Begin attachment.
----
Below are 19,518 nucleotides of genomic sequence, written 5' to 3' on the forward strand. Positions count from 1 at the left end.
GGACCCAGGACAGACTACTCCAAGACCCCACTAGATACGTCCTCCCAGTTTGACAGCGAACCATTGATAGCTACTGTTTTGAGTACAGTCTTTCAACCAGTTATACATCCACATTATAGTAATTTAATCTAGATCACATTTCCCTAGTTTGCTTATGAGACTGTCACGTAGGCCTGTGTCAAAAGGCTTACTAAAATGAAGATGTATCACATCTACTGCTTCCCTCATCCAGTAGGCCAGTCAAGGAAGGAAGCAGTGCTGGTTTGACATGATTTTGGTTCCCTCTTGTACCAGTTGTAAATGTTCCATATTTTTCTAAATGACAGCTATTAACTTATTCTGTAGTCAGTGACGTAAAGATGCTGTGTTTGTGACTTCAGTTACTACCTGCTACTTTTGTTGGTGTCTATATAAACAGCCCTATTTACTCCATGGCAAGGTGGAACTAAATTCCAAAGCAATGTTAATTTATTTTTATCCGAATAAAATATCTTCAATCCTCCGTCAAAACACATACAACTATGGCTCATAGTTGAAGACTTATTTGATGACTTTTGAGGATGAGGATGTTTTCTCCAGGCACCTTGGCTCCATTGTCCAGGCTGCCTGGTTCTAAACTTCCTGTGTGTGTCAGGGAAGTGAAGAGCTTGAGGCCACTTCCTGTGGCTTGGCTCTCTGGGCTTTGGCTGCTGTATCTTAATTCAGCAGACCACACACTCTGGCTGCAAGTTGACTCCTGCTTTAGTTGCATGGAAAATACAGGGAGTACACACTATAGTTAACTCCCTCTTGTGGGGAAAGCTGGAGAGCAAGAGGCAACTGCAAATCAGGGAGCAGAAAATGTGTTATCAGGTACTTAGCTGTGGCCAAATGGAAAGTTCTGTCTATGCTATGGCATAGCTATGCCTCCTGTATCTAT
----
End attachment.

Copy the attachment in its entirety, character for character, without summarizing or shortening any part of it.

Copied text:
Below are 19,518 nucleotides of genomic sequence, written 5' to 3' on the forward strand. Positions count from 1 at the left end.
GGACCCAGGACAGACTACTCCAAGACCCCACTAGATACGTCCTCCCAGTTTGACAGCGAACCATTGATAGCTACTGTTTTGAGTACAGTCTTTCAACCAGTTATACATCCACATTATAGTAATTTAATCTAGATCACATTTCCCTAGTTTGCTTATGAGACTGTCACGTAGGCCTGTGTCAAAAGGCTTACTAAAATGAAGATGTATCACATCTACTGCTTCCCTCATCCAGTAGGCCAGTCAAGGAAGGAAGCAGTGCTGGTTTGACATGATTTTGGTTCCCTCTTGTACCAGTTGTAAATGTTCCATATTTTTCTAAATGACAGCTATTAACTTATTCTGTAGTCAGTGACGTAAAGATGCTGTGTTTGTGACTTCAGTTACTACCTGCTACTTTTGTTGGTGTCTATATAAACAGCCCTATTTACTCCATGGCAAGGTGGAACTAAATTCCAAAGCAATGTTAATTTATTTTTATCCGAATAAAATATCTTCAATCCTCCGTCAAAACACATACAACTATGGCTCATAGTTGAAGACTTATTTGATGACTTTTGAGGATGAGGATGTTTTCTCCAGGCACCTTGGCTCCATTGTCCAGGCTGCCTGGTTCTAAACTTCCTGTGTGTGTCAGGGAAGTGAAGAGCTTGAGGCCACTTCCTGTGGCTTGGCTCTCTGGGCTTTGGCTGCTGTATCTTAATTCAGCAGACCACACACTCTGGCTGCAAGTTGACTCCTGCTTTAGTTGCATGGAAAATACAGGGAGTACACACTATAGTTAACTCCCTCTTGTGGGGAAAGCTGGAGAGCAAGAGGCAACTGCAAATCAGGGAGCAGAAAATGTGTTATCAGGTACTTAGCTGTGGCCAAATGGAAAGTTCTGTCTATGCTATGGCATAGCTATGCCTCCTGTATCTAT